Throughout this week, Urban Institute scholars offer evidence-based ideas for policies that can make a difference for communities in Baltimore and beyond grappling with inequality and injustice. Although this series covers a lot of issues, we by no means address all the challenges that matter.
Watching the grief, anger, fear, and frustration unfold from Ferguson to Baltimore has been immensely painful on many levels. The recent events in these cities are a symptom of so many deep problems, including our failure as a country to ensure that all families have what they need to help their children thrive and that the communities in which they live can create a web of support around them.
Raising a child who can conquer life’s challenges is tough for everyone. But lower-income parents often face extraordinary barriers, including unstable employment, lack of affordable housing, poor schools, inadequate transportation, dangerous neighborhoods, and, for communities of color, systemic racism.
As I think about where we need to go from here, I find myself considering the metaphor of weaving a web that supports families as they work to support their children. It is painfully clear to each of us that the web of support in our communities has gaping holes and is failing to support all families in need.
There are two ways that our web is failing. To begin with, there are many of us working on behalf of children and families—policymakers, practitioners, community members, researchers—who each work to strengthen particular strands of the web. Yet it is clear that despite our efforts, far too many of the strands are still too weak to provide the supports that families need. For example,
- Only one in four eligible families receives federal housing assistance.
- Child care subsidies only serve 18 percent of families eligible under federal guidelines.
- Only one in ten low-income parents is enrolled in education or training programs to build their work skills.
- Almost 16 million children suffer from food insecurity.
However, just strengthening individual strands isn’t enough, as a true web must function as an interconnected whole. Each strand must be connected with the others, working together to support families and their children, linking together so that there are no gaps or holes.
There are many ways we can more effectively link our efforts to weave a stronger web for our families. One strategy is to make sure that our policies and programs recognize the interconnections between the needs of children and their parents, as the challenges faced by parents affect their children and vice versa. For example,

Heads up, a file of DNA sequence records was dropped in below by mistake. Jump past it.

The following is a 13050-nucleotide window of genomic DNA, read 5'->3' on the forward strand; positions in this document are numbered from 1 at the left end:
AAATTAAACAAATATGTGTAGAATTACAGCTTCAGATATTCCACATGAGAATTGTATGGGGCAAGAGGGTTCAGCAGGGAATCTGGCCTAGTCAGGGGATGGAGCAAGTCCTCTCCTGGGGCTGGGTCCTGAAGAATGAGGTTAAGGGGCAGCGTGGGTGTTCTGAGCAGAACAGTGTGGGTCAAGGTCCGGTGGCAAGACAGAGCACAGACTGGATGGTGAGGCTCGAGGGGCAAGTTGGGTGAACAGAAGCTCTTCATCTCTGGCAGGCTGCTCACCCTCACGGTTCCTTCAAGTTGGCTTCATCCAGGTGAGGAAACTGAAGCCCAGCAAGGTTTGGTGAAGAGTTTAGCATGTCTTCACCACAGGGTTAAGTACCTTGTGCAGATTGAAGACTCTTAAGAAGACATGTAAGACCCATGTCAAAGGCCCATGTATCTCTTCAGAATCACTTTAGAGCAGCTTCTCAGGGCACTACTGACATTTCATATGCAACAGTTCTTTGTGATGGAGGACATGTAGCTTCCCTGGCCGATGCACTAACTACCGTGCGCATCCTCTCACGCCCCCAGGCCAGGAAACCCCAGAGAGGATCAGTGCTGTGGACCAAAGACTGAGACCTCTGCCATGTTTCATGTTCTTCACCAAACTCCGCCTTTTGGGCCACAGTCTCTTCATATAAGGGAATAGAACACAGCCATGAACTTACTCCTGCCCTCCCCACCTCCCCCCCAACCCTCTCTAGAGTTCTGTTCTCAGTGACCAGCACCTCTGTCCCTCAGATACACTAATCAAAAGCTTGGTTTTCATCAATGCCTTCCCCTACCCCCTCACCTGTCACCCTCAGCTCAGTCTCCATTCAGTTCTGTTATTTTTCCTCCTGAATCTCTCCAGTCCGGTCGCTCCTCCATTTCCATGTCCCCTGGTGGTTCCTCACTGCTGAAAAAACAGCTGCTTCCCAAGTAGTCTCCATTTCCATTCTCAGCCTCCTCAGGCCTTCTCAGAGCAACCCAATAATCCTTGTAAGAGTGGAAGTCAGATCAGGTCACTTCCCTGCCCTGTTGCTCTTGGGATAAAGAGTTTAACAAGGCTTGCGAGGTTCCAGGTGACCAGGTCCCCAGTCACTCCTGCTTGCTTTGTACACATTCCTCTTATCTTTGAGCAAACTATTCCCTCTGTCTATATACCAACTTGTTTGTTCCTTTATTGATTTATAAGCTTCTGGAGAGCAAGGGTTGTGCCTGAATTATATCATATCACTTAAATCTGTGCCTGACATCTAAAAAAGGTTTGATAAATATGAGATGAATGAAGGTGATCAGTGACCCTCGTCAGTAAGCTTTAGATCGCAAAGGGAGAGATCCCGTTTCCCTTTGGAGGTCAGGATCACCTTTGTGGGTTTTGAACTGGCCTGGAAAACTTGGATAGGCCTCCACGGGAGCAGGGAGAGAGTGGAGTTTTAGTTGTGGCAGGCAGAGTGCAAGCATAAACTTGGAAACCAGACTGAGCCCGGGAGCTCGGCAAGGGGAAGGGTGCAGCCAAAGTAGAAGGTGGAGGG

- Research shows that too many young children are chronically absent from school (meaning they miss 10 percent or more of school days), and that problems such as homelessness or parental mental health can play an important role in whether children are at school.
- Parents trying to get the education and training they need to better support their children can face challenges getting child care, which makes it difficult to enroll in and/or complete education or training.
- Parents living in severely distressed neighborhoods face particular challenges, such as concentrated poverty and exposure to violence, which can create mental health challenges that make it harder for them to help their children thrive. More needs to be done to effectively integrate a strong mental health component into efforts to support parents in these communities, including job skills training and parenting support.
In each of these examples, the failure of policies and programs to address interconnections undercuts the effectiveness of efforts in any individual area.
Tackling these interconnections can be complicated, particularly in the context of underfunded social services that are having trouble maintaining the strength of individual strands. However, awareness of the importance of these interconnections in policy and practice is growing and promising practices are starting to emerge.
For example, the recent reauthorization of the federal Child Care and Development Fund now establishes that parents can keep their child care subsidies when they lose their jobs temporarily, stabilizing child care and supporting children’s sense of security while making it easier for parents to look for employment. A growing number of communities are experimenting with “two-generation” strategies, working to identify and support services that simultaneously address the early education needs of children and the workforce development needs of their parents. And the Work Support Strategies initiative has shown how states can coordinate enrollment across core work support programs such as food stamps, Medicaid/Children’s Health Insurance Program, and child care so low-income parents get all the help for which they and their children are eligible.
More efforts such as these are essential if we are to ensure that families in poor communities of cities like Ferguson and Baltimore have what they need to give their children a brighter future.
Illustration by Adrienne Hapanowicz, Urban Institute